Hopes And Fears: The New World Trade Negotiations And Southern Agriculture
Understanding the impacts of the Uruguay Round (UR) Agreement on southern commodities serves as a starting point to assess the potential impacts of the next global trade negotiations in terms of hope (expanding export markets) and fear (new competition). Key issues examined include whether or not the UR Agreement resulted in new markets or new competition for key southern commodities-cotton, poultry, tobacco, and rice. For new markets, export data were analyzed to determine if exports increased since the passage of the UR Agreement in 1994. Also, countries that are leading world importers of these southern commodities were identified and data analyzed to determine whether the U.S. is exporting to these top markets. Alternatively, to assess whether the UR Agreement resulted in new competition for southern commodities, countries that are leading world exporters were identified and data analyzed to determine whether the U.S. is among them. Data analyses was supplemented with interviews of southern commodities experts who assess impacts of the GATT-UR and identify issues for the next round of global trade negotiations.
Volume (Year): 31 (1999)
Issue (Month): 02 (August)
|Contact details of provider:|| Web page: http://www.saea.org/jaae/jaae.htm|
More information through EDIRC
References listed on IDEAS
Please report citation or reference errors to , or , if you are the registered author of the cited work, log in to your RePEc Author Service profile, click on "citations" and make appropriate adjustments.:
- Gail L. Cramer & James M. Hansen & Eric J. Wailes, 1999. "Impact of Rice Tariffication on Japan and the World Rice Market," American Journal of Agricultural Economics, Agricultural and Applied Economics Association, vol. 81(5), pages 1149-1156.
- William Amponsah & Dale Colyer & Curtis M. Jolly, 1999. "Global Trade Integration and Economic Convergence of Developing Countries," American Journal of Agricultural Economics, Agricultural and Applied Economics Association, vol. 81(5), pages 1142-1148.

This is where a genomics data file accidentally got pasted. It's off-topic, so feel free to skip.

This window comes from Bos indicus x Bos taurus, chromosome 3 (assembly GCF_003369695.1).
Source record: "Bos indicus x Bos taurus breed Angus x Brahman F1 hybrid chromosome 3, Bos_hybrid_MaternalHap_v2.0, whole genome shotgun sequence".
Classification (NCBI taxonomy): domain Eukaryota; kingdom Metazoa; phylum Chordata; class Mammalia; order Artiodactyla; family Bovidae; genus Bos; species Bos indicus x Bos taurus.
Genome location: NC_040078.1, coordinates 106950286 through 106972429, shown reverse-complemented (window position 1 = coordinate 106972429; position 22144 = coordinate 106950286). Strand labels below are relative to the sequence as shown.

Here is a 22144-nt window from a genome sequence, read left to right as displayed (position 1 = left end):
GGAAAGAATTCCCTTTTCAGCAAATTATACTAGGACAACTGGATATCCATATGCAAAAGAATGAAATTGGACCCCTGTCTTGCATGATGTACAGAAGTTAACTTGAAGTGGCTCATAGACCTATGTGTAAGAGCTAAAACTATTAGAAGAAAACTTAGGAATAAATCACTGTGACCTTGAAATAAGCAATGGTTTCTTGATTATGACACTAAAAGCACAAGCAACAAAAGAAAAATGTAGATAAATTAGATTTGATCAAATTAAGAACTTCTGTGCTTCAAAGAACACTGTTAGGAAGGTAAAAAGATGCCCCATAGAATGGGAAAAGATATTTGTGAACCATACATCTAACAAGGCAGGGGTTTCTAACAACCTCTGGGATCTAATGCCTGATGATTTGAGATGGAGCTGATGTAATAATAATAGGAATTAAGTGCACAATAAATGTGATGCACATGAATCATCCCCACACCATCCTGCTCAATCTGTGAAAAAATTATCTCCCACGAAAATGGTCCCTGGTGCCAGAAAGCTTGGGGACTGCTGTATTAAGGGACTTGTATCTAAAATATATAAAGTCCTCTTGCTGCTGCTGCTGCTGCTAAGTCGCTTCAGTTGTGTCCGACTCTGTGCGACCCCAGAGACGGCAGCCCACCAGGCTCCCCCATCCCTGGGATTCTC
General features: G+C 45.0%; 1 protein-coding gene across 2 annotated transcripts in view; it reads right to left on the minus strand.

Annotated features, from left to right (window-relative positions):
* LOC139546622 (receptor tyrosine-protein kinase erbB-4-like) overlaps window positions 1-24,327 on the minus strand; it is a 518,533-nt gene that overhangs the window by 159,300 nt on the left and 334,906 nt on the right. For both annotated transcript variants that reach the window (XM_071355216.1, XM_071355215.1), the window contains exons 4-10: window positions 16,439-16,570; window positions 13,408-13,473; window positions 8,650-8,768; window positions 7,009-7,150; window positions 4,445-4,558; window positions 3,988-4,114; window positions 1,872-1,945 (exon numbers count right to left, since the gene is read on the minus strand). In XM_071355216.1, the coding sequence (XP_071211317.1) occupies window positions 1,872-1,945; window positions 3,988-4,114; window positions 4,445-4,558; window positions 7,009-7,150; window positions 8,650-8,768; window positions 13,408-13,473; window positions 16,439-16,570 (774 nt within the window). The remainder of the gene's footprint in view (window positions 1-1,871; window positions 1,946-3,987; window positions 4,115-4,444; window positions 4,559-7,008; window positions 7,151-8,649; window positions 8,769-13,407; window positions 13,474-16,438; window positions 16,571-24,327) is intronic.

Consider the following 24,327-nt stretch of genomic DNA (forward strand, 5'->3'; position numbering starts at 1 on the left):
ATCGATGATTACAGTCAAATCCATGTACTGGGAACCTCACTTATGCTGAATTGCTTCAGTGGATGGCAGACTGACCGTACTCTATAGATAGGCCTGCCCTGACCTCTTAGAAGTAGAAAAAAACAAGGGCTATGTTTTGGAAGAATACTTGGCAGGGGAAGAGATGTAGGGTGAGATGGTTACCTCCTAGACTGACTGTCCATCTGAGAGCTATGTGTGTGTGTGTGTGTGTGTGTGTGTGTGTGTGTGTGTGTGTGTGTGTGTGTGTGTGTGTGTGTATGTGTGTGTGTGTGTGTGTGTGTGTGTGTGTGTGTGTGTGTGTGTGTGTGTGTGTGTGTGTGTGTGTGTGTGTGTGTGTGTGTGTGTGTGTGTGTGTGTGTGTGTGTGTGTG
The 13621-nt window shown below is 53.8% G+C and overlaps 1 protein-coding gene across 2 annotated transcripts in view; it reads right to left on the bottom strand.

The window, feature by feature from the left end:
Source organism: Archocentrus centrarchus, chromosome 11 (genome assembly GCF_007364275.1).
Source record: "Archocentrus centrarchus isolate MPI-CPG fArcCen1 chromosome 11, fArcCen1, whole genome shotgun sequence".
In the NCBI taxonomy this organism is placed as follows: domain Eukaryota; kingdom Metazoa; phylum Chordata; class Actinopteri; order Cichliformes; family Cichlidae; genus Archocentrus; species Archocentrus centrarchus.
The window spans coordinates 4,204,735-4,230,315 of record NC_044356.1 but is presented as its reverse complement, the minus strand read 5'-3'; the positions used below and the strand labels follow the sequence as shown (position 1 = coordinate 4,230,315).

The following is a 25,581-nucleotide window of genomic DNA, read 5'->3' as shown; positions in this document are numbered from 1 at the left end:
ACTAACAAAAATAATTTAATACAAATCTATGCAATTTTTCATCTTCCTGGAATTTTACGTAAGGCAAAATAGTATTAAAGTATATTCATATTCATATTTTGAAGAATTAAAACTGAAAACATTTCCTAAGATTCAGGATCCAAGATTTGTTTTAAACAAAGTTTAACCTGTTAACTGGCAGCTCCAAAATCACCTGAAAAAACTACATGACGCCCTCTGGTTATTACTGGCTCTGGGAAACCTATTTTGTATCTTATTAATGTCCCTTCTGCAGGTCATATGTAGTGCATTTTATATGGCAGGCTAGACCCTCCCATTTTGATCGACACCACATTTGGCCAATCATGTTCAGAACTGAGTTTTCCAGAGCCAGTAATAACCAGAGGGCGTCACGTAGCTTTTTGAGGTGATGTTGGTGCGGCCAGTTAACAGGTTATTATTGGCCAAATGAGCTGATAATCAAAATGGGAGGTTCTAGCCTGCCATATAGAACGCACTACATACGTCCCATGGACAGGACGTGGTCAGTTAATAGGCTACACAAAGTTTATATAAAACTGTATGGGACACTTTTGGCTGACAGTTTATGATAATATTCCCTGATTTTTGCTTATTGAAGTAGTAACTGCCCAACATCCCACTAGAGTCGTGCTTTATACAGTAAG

When requesting a correction, please mention this item's handle: RePEc:ags:joaaec:15367. See general information about how to correct material in RePEc.
For technical questions regarding this item, or to correct its authors, title, abstract, bibliographic or download information, contact: (AgEcon Search)
If you have authored this item and are not yet registered with RePEc, we encourage you to do it here. This allows to link your profile to this item. It also allows you to accept potential citations to this item that we are uncertain about.
If references are entirely missing, you can add them using this form.
If the full references list an item that is present in RePEc, but the system did not link to it, you can help with this form.
If you know of missing items citing this one, you can help us creating those links by adding the relevant references in the same way as above, for each refering item. If you are a registered author of this item, you may also want to check the "citations" tab in your profile, as there may be some citations waiting for confirmation.
Please note that corrections may take a couple of weeks to filter through the various RePEc services.